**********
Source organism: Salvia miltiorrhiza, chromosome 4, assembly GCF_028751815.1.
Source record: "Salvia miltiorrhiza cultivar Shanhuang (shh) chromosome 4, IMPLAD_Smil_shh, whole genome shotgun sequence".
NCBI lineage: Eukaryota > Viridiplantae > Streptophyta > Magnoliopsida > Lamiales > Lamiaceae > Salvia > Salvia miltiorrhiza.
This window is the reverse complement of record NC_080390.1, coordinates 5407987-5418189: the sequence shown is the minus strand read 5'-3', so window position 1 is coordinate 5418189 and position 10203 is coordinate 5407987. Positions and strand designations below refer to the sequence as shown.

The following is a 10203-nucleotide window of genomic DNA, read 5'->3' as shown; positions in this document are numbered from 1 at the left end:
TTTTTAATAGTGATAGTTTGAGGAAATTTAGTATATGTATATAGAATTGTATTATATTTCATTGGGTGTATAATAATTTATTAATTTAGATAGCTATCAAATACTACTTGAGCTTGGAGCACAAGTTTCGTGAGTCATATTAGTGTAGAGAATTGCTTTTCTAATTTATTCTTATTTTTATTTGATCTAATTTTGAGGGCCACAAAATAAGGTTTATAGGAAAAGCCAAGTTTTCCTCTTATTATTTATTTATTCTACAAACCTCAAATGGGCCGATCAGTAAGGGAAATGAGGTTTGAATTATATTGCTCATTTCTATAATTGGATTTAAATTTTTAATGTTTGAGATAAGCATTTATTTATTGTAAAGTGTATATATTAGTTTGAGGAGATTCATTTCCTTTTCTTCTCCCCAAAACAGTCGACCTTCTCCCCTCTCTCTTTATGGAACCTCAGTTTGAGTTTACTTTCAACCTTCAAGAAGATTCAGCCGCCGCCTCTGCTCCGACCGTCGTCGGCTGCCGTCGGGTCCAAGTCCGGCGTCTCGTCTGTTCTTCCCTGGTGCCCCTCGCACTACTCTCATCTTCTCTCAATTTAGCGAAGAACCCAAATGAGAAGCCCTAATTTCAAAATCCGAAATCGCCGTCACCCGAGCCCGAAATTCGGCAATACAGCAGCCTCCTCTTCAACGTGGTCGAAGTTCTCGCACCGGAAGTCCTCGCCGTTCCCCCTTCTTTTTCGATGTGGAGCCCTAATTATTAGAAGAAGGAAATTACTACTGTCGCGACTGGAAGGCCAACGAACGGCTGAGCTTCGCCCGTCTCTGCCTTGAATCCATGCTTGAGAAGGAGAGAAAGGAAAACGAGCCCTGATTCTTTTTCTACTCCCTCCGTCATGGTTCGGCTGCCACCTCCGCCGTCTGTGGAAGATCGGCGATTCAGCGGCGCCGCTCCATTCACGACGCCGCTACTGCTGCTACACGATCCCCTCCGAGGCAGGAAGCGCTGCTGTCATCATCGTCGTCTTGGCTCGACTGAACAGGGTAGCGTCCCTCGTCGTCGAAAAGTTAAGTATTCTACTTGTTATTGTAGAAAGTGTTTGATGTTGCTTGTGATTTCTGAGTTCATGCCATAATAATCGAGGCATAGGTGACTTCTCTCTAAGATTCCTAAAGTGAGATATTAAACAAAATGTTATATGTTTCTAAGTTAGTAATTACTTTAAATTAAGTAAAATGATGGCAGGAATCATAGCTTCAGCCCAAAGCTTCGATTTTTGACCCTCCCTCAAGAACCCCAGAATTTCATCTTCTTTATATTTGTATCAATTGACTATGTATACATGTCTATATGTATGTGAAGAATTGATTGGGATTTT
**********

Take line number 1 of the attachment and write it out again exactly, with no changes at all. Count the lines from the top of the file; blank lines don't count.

Source organism: Salvia miltiorrhiza, chromosome 4, assembly GCF_028751815.1.